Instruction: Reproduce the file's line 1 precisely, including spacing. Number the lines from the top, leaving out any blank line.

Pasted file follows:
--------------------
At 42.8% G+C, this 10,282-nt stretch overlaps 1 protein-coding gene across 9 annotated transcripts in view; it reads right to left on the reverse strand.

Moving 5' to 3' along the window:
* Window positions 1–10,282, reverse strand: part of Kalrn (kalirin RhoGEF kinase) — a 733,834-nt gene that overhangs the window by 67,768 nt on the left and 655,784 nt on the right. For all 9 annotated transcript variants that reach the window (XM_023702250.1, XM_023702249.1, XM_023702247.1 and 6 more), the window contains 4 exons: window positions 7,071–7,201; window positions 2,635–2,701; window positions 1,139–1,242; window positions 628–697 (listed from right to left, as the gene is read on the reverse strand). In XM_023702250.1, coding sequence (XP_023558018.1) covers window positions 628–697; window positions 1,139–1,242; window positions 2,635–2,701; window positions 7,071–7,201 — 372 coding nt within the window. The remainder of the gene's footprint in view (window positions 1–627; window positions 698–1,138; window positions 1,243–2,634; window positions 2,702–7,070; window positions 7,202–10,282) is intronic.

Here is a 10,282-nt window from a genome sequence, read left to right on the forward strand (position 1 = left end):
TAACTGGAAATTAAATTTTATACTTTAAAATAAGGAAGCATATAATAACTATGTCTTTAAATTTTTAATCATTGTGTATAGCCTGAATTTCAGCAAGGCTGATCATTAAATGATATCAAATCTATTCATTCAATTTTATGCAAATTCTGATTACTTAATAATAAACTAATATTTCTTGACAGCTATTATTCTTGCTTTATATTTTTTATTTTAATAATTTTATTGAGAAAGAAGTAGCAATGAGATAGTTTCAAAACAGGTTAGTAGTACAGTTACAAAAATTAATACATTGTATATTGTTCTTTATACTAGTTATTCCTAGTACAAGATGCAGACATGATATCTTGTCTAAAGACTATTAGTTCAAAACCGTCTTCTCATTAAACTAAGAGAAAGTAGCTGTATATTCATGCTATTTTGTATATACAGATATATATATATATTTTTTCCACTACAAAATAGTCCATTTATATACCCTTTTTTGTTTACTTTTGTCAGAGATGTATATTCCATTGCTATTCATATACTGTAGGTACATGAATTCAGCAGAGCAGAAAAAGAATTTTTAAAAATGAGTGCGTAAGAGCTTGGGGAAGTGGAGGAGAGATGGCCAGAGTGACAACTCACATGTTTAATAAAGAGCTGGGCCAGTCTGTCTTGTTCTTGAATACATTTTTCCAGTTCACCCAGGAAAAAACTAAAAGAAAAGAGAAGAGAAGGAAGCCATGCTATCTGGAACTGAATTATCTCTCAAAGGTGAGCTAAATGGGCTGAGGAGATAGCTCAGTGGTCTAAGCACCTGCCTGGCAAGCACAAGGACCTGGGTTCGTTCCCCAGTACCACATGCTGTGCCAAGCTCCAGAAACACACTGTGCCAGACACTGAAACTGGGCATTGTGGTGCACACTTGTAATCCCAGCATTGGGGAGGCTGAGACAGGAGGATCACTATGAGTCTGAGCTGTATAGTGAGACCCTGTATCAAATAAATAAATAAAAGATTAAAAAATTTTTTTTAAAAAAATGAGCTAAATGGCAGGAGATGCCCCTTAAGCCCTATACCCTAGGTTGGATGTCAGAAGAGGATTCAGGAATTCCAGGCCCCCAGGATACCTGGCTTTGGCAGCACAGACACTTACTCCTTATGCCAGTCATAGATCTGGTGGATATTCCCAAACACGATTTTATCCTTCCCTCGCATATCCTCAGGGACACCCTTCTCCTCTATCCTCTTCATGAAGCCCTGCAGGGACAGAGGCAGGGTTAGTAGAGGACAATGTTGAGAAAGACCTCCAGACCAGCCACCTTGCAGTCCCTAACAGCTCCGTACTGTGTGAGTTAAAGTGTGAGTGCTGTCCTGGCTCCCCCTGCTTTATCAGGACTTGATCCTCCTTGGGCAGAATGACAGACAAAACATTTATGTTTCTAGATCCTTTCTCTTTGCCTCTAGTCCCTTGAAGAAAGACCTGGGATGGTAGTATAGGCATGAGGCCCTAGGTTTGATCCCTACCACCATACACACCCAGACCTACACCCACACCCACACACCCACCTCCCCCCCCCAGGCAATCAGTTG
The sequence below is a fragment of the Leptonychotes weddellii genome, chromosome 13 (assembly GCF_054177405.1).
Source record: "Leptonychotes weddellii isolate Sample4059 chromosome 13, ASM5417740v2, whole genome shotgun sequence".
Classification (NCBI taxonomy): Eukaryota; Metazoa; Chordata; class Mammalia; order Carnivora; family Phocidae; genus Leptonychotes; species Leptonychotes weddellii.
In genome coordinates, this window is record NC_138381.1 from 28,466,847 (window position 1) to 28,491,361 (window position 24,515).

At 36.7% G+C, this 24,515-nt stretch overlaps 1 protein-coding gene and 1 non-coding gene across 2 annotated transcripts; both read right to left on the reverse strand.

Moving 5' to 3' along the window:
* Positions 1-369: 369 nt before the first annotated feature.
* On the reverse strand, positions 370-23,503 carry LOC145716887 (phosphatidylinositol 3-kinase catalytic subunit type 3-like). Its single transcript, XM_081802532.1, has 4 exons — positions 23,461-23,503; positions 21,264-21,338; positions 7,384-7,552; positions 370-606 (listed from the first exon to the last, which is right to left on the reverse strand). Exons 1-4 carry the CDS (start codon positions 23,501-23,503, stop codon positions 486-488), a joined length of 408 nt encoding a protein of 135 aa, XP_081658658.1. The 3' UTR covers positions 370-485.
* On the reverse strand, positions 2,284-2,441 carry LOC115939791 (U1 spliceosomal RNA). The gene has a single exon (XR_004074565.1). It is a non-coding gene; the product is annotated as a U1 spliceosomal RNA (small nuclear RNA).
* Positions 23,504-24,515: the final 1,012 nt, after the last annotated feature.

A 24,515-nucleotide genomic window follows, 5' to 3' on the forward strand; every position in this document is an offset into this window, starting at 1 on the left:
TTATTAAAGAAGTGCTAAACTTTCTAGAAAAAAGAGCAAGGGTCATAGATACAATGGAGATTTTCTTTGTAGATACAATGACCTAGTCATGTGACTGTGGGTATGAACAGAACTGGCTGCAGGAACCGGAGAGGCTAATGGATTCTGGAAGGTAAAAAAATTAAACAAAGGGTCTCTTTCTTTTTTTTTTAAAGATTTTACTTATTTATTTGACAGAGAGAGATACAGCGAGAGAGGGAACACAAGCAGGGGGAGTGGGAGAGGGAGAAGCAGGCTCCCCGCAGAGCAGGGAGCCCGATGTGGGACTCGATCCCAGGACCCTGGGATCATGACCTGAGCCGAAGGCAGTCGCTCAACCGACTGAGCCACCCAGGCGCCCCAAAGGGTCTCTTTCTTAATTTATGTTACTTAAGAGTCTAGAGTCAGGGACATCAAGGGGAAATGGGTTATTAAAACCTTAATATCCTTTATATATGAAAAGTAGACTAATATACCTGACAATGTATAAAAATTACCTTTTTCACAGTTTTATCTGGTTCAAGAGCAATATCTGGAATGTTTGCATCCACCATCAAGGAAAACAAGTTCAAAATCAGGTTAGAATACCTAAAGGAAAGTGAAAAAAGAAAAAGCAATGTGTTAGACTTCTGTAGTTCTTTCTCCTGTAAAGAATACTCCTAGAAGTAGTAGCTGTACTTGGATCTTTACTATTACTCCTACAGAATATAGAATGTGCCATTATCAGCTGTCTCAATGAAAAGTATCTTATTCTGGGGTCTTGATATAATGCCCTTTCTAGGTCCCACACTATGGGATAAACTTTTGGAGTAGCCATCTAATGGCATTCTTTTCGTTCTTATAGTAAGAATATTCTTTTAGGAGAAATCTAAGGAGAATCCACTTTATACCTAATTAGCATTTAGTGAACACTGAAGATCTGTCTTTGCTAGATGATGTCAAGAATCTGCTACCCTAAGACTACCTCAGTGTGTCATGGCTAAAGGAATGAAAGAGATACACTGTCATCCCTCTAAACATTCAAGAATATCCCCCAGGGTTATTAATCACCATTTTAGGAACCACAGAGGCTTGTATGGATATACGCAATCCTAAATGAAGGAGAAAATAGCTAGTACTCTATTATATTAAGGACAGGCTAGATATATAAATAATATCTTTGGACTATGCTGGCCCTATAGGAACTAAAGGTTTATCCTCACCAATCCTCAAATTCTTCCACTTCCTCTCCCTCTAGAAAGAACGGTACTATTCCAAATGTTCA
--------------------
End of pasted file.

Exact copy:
At 42.8% G+C, this 10,282-nt stretch overlaps 1 protein-coding gene across 9 annotated transcripts in view; it reads right to left on the reverse strand.